A New Service Discovery Tool for Use with Apache Mesos
Recently, Mesosphere has been covered here on OStatic in a series of posts, including an interview with the company's Ben Hindman, in which he discusses the need for a "data center operating system." Mesosphere's data center operating system is built on the open source Apache Mesos project, which is being leveraged by many organizations for distributed resource and network management.
Now Mesoshpere has contributed a new, related project to open source: Mesos-DNS, a stateless DNS server for Mesos. The tool provides service discovery as an essential building block to connect applications and services.
According to a post on Mesos-DNS:
"At its simplest, service discovery is the mechanism by which an application or service can "discover" where other applications and services are located so that they can be connected. In a datacenter managed by Mesos, service discovery is especially important because applications and services are placed on machines (and sometimes moved) based on real time scheduling decisions as Mesos scales them out or restarts them after a machine failure. In such a dynamic environment, it is difficult for applications and services to find and keep up with the location of other applications and services they rely on."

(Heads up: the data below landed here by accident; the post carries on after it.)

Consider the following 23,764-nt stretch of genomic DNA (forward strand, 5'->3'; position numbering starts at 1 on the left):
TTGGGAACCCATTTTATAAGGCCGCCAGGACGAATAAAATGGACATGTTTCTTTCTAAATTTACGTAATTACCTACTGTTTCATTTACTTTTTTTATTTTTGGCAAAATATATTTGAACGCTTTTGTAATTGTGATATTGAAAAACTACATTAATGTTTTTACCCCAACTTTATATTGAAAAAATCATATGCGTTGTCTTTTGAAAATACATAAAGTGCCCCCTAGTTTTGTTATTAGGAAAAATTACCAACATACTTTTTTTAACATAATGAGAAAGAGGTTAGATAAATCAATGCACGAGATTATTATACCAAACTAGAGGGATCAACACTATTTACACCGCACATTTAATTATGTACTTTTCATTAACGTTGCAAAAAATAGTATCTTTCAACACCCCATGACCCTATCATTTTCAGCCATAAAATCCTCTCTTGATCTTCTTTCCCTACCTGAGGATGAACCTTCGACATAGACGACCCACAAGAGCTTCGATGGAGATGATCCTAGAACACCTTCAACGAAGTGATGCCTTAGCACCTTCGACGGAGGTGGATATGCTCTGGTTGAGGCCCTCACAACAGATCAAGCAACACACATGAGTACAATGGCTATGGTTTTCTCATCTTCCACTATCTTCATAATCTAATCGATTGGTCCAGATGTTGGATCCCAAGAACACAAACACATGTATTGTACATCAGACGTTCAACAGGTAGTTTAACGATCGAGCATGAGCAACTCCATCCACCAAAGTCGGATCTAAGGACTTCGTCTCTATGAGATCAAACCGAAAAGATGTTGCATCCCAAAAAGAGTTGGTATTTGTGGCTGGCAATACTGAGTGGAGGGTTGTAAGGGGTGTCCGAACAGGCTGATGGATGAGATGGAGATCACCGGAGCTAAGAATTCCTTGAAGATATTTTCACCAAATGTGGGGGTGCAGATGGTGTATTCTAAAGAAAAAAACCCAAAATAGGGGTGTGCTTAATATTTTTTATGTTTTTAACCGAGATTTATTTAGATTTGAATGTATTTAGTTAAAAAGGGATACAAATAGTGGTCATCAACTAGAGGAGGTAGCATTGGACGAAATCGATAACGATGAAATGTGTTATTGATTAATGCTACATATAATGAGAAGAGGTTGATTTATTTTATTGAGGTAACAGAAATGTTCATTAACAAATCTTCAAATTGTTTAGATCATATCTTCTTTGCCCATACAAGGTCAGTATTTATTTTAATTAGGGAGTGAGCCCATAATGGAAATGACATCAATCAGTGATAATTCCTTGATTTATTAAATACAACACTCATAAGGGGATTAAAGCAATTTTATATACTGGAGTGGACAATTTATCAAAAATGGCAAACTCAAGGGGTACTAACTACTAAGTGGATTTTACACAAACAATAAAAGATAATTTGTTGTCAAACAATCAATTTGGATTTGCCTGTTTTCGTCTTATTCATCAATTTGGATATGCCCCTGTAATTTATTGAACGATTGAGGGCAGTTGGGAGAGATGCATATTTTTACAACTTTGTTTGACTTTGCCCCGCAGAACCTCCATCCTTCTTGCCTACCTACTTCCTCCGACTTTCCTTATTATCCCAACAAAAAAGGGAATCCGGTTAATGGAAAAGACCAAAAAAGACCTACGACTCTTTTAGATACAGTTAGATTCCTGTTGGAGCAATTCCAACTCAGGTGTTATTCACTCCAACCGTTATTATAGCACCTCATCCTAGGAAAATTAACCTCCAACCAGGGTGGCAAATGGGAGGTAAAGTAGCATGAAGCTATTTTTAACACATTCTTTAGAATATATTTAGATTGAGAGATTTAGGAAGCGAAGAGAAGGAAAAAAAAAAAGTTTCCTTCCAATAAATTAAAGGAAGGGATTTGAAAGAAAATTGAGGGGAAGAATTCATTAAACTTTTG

"Until now, each user of Mesos was required to choose their own service discovery mechanism, or to use a patchwork of mechanisms supplied by different frameworks. Mesos-DNS offers a service discovery system purposely built for Mesos. It allows applications and services running on Mesos to find each other with DNS, similarly to how services discover each other throughout the Internet. Applications launched by Marathon or Aurora are assigned names like search.marathon.mesos or log-aggregator.aurora.mesos. Mesos-DNS translates these names to the IP address and port on the machine currently running each application. To connect to an application in the Mesos datacenter, all you need to know is its name. Every time a connection is initiated, the DNS translation will point to the right machine in the datacenter."
As Ben Hindman explained in our recent interview with him about the power of Mesos: "[Mesos] provides the basic primitives of the DCOS, including starting and stopping applications - and the bridge between applications and the hardware. f you’re in the cloud, you might be buying 8 core machines but only using 2 cores. Your cloud provider is really the one benefiting from virtualized resources, not you! The datacenter operating system enables you to more fully utilize your machines by automating the placement of your applications across your machines, using as many resources as it can per machine."
You can find out more about Mesos-DNS here, and the following diagram depicts how it works: